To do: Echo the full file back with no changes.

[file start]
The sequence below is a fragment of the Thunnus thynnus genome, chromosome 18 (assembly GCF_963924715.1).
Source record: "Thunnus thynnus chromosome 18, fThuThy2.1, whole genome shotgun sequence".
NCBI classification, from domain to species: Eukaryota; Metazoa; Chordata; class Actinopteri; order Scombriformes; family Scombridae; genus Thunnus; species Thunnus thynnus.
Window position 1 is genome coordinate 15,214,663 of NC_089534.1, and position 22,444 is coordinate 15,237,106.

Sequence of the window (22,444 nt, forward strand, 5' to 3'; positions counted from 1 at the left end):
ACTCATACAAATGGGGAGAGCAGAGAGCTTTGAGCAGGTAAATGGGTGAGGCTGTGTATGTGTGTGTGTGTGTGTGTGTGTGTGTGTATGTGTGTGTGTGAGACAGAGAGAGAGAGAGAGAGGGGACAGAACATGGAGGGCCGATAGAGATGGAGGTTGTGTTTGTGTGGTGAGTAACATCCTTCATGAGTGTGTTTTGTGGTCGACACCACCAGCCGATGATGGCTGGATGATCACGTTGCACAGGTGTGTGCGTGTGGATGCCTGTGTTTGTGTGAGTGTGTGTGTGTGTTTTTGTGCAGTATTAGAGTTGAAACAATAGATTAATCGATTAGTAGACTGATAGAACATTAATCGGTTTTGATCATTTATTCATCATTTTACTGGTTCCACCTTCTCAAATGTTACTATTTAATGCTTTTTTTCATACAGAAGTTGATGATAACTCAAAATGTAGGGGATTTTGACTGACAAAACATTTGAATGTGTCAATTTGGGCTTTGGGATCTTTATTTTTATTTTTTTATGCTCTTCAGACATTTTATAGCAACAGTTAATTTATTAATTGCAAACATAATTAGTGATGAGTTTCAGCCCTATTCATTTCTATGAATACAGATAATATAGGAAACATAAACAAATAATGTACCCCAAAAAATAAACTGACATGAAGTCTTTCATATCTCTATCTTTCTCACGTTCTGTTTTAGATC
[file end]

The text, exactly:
The sequence below is a fragment of the Thunnus thynnus genome, chromosome 18 (assembly GCF_963924715.1).
Source record: "Thunnus thynnus chromosome 18, fThuThy2.1, whole genome shotgun sequence".
NCBI classification, from domain to species: Eukaryota; Metazoa; Chordata; class Actinopteri; order Scombriformes; family Scombridae; genus Thunnus; species Thunnus thynnus.
Window position 1 is genome coordinate 15,214,663 of NC_089534.1, and position 22,444 is coordinate 15,237,106.

Sequence of the window (22,444 nt, forward strand, 5' to 3'; positions counted from 1 at the left end):
ACTCATACAAATGGGGAGAGCAGAGAGCTTTGAGCAGGTAAATGGGTGAGGCTGTGTATGTGTGTGTGTGTGTGTGTGTGTGTGTGTATGTGTGTGTGTGAGACAGAGAGAGAGAGAGAGAGGGGACAGAACATGGAGGGCCGATAGAGATGGAGGTTGTGTTTGTGTGGTGAGTAACATCCTTCATGAGTGTGTTTTGTGGTCGACACCACCAGCCGATGATGGCTGGATGATCACGTTGCACAGGTGTGTGCGTGTGGATGCCTGTGTTTGTGTGAGTGTGTGTGTGTGTTTTTGTGCAGTATTAGAGTTGAAACAATAGATTAATCGATTAGTAGACTGATAGAACATTAATCGGTTTTGATCATTTATTCATCATTTTACTGGTTCCACCTTCTCAAATGTTACTATTTAATGCTTTTTTTCATACAGAAGTTGATGATAACTCAAAATGTAGGGGATTTTGACTGACAAAACATTTGAATGTGTCAATTTGGGCTTTGGGATCTTTATTTTTATTTTTTTATGCTCTTCAGACATTTTATAGCAACAGTTAATTTATTAATTGCAAACATAATTAGTGATGAGTTTCAGCCCTATTCATTTCTATGAATACAGATAATATAGGAAACATAAACAAATAATGTACCCCAAAAAATAAACTGACATGAAGTCTTTCATATCTCTATCTTTCTCACGTTCTGTTTTAGATC